CNN changed the game in 1980 when it launched as the first 24-hour news channel. The world is about to change again with the launch of the Black News Channel (BNC). Launching on February 20, BNC will be the only television news network with news programming gathered, written, and produced “by Black people for Black people.” BNC is the brainchild of former Congressman and entrepreneur, JC Watts; Watts cofounded the network with Bob Brillante.
Black people don’t go to the same barbershops or beauty salons as Arabs, Asians or whites; the needs of Black hair require Black specialists. The same logic should be applied to news and information. The opportunities for and threats to Black communities are not identical to those of other communities and as such, Black people require specialists to bring information salient to the Black condition. Without news outlets properly informing Black people about Black concerns, entire communities stumble about, having only a partial view of the world.
Broadcast and cable news networks carefully select news stories and events that appeal to the broadest audience possible. BNC, however, states that it will cater their coverage to the interests of a Black audience. BNC will also work to train the next generation of journalists, through its partnership with HBCUs and the development of a state-of-the-art news headquarters and media training center. The possibilities of a Black news network are boundless and its significance for Black people, undeniable.
The launch of BNC is exciting and yet that excitement is tempered by painful memories. In the past there was a lively Black press; publications like the Chicago Defender, Pittsburgh Courier, Philadelphia Tribune, Atlanta Daily World and many others delivered essential content to Black communities. Without Black support, however, they diminished. BNC will, apparently, depend on corporate support and does feature non Black people in its upper management; it remains to be seen how those factors will impact the platform. Without a vibrant Black press, however, Black people will never fully enjoy freedom. This point has been made frequently by Black journalists and notably, by Roland Martin. Martin began hosting his own daily digital show, Roland Martin Unfiltered, for that very reason. Roland Martin Unfiltered launched in 2018 and is still going strong.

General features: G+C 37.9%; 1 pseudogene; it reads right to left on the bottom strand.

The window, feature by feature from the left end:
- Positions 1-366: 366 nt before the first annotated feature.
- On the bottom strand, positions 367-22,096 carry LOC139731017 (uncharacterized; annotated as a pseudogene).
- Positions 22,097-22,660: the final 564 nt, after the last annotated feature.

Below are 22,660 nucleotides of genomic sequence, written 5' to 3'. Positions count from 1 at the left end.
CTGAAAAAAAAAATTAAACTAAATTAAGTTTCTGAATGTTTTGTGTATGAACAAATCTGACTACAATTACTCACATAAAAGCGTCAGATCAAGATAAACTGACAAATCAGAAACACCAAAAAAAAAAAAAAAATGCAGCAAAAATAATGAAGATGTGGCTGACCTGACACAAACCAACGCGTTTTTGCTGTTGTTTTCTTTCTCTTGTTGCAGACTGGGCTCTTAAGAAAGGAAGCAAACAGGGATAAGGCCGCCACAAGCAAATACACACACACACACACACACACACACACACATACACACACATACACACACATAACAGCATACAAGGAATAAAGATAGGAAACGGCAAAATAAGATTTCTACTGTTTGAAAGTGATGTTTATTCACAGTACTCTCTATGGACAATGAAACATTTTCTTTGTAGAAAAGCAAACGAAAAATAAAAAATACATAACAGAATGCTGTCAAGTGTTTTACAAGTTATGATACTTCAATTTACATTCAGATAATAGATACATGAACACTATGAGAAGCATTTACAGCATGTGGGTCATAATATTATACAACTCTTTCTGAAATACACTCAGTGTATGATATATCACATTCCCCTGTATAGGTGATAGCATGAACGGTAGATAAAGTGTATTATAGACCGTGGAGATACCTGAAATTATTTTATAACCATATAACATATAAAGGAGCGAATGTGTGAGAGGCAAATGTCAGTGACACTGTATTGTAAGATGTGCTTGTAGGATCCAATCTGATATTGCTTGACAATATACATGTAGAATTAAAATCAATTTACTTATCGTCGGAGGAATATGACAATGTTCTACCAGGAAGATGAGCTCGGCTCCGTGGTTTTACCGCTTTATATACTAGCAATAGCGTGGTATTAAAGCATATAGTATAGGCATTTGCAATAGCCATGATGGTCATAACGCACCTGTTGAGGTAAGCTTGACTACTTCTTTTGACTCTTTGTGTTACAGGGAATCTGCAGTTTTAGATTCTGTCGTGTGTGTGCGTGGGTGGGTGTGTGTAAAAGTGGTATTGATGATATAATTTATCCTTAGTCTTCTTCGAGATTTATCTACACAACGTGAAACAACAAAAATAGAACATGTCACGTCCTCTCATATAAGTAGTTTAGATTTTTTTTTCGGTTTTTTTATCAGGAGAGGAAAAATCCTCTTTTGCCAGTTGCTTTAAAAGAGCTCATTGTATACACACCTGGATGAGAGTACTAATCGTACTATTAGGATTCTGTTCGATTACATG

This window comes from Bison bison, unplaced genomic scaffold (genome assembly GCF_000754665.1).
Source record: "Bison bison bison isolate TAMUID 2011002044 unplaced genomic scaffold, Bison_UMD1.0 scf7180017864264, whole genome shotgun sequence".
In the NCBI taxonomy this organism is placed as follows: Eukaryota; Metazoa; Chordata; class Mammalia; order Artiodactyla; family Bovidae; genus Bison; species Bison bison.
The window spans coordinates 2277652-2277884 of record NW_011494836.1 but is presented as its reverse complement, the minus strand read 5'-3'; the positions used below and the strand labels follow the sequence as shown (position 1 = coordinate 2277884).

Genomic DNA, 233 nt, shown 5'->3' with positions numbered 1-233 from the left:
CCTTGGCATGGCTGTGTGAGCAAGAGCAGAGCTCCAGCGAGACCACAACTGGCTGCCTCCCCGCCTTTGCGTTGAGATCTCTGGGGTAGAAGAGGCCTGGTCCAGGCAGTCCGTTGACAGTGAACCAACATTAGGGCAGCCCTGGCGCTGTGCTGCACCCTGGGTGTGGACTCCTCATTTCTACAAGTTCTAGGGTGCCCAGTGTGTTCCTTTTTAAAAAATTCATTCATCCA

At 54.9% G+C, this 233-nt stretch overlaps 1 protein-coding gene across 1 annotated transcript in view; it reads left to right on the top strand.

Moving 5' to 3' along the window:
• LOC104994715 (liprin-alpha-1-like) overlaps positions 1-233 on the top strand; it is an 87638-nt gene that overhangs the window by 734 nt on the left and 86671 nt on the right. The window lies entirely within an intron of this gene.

If informative, empowering and independent news outlets by and for Black people are important, Black people must tune in and write checks. Roland Martin Unfiltered is but one prominent example of a Black owned news platform that could be wholly sustained by Black people but there are others, especially in the local context. BNC can be a powerful platform and if viewership and sponsorship came from the Black community, all the more strong. Black news matters. Support independent Black news outlets and continue to push for more Black owned and managed platforms to inform Black America.